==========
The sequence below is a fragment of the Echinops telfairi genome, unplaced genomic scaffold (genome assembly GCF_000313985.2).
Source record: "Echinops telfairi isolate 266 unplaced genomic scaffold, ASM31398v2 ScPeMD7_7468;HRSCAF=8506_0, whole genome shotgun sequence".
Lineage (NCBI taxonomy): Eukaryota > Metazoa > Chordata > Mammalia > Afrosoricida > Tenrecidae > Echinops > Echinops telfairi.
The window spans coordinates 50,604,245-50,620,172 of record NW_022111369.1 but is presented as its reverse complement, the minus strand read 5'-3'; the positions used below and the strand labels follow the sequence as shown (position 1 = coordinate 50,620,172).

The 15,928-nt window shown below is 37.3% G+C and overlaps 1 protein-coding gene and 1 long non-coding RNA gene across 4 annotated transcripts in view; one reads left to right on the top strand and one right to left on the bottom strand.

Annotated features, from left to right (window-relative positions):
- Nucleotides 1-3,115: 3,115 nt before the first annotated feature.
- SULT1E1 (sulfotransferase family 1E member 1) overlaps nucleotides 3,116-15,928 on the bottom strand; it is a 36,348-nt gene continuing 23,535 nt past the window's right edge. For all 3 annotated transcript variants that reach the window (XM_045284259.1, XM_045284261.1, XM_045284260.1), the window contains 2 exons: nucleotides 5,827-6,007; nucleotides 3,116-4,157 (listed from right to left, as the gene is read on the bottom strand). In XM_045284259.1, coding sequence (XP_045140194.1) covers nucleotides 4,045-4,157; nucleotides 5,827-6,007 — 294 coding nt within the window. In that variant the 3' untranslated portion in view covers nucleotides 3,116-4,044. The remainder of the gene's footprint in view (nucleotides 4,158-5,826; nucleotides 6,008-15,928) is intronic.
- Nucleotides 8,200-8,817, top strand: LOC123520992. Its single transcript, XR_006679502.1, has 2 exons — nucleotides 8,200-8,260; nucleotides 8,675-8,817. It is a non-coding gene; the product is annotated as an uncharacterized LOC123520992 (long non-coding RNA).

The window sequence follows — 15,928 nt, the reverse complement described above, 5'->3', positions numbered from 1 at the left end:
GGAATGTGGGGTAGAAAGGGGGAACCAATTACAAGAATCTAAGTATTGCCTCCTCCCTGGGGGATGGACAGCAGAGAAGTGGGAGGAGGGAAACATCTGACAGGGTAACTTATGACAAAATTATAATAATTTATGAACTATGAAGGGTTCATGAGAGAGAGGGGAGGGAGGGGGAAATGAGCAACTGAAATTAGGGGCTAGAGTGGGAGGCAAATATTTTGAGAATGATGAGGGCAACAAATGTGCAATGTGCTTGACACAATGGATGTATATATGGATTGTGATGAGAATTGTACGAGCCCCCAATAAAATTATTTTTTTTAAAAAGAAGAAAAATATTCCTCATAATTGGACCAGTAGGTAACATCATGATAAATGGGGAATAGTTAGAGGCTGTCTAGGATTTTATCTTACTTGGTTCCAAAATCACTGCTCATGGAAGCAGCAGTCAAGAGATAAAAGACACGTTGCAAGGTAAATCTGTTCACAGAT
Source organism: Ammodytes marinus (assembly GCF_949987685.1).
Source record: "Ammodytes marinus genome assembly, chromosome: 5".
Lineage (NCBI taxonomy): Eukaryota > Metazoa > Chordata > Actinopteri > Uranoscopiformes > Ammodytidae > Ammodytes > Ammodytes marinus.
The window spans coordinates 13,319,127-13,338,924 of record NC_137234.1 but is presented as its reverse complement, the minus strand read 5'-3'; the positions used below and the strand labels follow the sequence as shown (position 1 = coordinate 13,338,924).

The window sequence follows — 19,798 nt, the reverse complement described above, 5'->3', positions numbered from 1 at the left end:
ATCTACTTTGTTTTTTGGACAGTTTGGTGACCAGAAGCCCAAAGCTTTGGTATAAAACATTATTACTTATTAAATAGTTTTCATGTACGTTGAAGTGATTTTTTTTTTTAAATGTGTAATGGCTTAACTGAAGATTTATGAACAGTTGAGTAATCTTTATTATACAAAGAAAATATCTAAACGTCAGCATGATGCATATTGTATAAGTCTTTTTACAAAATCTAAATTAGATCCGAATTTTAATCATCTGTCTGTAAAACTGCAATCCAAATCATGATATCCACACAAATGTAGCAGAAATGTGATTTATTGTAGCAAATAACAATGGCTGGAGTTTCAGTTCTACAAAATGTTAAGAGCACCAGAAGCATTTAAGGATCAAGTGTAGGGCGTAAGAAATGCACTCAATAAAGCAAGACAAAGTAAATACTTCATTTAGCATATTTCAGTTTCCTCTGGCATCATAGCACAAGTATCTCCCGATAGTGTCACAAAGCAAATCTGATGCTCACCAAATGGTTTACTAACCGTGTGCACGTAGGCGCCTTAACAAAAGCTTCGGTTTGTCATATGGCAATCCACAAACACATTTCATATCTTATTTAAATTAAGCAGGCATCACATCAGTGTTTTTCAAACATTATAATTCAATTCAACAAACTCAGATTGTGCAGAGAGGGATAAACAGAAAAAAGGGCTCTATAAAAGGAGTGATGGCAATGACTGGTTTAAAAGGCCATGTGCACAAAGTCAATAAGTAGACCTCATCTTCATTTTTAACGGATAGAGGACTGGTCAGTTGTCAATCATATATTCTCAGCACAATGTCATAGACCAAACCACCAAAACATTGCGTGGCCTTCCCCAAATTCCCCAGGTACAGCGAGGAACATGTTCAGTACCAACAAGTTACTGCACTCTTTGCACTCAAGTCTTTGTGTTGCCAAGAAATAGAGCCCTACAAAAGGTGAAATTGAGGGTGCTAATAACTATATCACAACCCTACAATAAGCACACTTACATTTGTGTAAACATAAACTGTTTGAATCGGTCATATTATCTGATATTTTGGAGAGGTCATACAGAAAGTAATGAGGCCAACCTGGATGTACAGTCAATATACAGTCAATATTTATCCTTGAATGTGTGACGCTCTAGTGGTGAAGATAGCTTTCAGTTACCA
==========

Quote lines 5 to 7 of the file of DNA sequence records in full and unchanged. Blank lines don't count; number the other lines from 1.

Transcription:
The 15,928-nt window shown below is 37.3% G+C and overlaps 1 protein-coding gene and 1 long non-coding RNA gene across 4 annotated transcripts in view; one reads left to right on the top strand and one right to left on the bottom strand.

Annotated features, from left to right (window-relative positions):
- Nucleotides 1-3,115: 3,115 nt before the first annotated feature.